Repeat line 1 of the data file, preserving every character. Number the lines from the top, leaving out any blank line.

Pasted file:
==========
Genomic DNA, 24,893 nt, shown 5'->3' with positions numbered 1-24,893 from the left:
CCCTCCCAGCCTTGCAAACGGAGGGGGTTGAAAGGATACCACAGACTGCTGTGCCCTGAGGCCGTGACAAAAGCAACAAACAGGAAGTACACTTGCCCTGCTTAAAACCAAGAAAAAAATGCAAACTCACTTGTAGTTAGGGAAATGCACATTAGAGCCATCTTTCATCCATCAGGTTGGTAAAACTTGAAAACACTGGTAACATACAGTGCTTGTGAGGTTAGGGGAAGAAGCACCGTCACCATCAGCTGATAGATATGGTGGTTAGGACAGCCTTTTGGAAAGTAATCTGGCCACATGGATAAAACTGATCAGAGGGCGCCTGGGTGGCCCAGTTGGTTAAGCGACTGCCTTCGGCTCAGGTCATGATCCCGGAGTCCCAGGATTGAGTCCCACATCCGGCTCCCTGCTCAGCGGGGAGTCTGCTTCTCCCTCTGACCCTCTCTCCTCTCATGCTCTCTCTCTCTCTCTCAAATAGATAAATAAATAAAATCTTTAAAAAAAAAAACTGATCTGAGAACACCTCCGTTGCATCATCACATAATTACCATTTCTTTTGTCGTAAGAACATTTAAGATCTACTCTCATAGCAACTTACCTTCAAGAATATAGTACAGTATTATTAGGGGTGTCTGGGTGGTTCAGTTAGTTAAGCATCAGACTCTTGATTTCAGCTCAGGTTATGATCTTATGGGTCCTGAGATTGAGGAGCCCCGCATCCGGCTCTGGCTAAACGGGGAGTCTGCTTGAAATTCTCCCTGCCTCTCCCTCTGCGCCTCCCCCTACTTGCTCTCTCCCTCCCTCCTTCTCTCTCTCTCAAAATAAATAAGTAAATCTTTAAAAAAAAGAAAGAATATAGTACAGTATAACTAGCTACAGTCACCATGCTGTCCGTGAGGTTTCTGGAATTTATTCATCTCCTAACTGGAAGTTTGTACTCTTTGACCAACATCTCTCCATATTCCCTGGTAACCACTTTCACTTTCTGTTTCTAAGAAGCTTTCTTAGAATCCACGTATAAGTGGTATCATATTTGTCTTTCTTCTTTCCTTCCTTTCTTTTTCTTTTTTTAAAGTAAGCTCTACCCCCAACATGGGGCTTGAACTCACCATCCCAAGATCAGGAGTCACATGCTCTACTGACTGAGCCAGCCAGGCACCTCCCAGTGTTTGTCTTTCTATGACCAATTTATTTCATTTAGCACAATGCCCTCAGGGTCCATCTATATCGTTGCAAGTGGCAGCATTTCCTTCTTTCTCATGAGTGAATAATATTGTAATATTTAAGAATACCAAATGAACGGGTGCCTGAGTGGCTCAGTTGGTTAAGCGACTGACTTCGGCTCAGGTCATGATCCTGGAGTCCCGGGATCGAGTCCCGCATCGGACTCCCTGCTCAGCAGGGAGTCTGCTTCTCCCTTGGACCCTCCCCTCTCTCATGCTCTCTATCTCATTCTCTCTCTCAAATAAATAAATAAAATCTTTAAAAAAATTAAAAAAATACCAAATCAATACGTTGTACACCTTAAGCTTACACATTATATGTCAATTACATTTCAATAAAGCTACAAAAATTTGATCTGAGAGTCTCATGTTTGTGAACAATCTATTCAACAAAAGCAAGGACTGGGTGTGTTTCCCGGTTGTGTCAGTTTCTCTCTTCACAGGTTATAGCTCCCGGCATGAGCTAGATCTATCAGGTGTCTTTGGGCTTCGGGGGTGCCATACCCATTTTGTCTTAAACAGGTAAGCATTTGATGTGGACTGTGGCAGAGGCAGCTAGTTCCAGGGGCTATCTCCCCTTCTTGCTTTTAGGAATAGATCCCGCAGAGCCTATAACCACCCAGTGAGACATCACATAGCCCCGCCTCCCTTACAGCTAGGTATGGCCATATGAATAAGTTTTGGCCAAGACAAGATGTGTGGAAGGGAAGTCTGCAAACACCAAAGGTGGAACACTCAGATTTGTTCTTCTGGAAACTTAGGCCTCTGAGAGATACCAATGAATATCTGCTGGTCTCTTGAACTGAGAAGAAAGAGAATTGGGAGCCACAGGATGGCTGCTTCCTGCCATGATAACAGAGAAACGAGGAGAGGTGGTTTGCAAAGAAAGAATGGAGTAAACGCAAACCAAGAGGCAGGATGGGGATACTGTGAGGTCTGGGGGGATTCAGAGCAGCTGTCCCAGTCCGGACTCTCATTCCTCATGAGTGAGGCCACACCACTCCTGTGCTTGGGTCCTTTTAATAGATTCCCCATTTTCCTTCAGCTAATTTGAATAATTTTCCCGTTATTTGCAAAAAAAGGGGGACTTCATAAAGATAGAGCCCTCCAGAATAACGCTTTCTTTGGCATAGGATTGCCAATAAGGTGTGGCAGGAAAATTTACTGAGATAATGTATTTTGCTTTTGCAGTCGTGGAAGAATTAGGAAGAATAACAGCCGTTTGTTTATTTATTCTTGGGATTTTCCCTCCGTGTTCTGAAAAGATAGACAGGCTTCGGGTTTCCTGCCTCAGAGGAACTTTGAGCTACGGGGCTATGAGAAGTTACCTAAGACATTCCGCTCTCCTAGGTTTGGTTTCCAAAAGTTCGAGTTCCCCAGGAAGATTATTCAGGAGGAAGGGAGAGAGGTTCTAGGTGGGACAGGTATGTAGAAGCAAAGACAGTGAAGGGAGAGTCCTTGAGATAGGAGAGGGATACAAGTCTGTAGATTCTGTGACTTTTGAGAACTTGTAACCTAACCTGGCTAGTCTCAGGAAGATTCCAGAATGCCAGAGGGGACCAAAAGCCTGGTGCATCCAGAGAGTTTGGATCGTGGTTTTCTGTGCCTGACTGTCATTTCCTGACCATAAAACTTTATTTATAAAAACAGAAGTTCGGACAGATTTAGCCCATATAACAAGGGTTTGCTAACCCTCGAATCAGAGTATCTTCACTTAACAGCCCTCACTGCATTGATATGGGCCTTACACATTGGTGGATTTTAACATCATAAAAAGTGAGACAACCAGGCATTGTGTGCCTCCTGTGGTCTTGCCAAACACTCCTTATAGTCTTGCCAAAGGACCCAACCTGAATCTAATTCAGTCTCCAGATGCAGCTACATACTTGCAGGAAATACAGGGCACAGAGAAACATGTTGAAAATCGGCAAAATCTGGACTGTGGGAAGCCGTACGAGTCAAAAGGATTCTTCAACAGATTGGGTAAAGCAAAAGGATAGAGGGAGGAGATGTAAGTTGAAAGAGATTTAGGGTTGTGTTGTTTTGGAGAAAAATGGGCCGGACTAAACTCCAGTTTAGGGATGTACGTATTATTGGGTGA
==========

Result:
Genomic DNA, 24,893 nt, shown 5'->3' with positions numbered 1-24,893 from the left: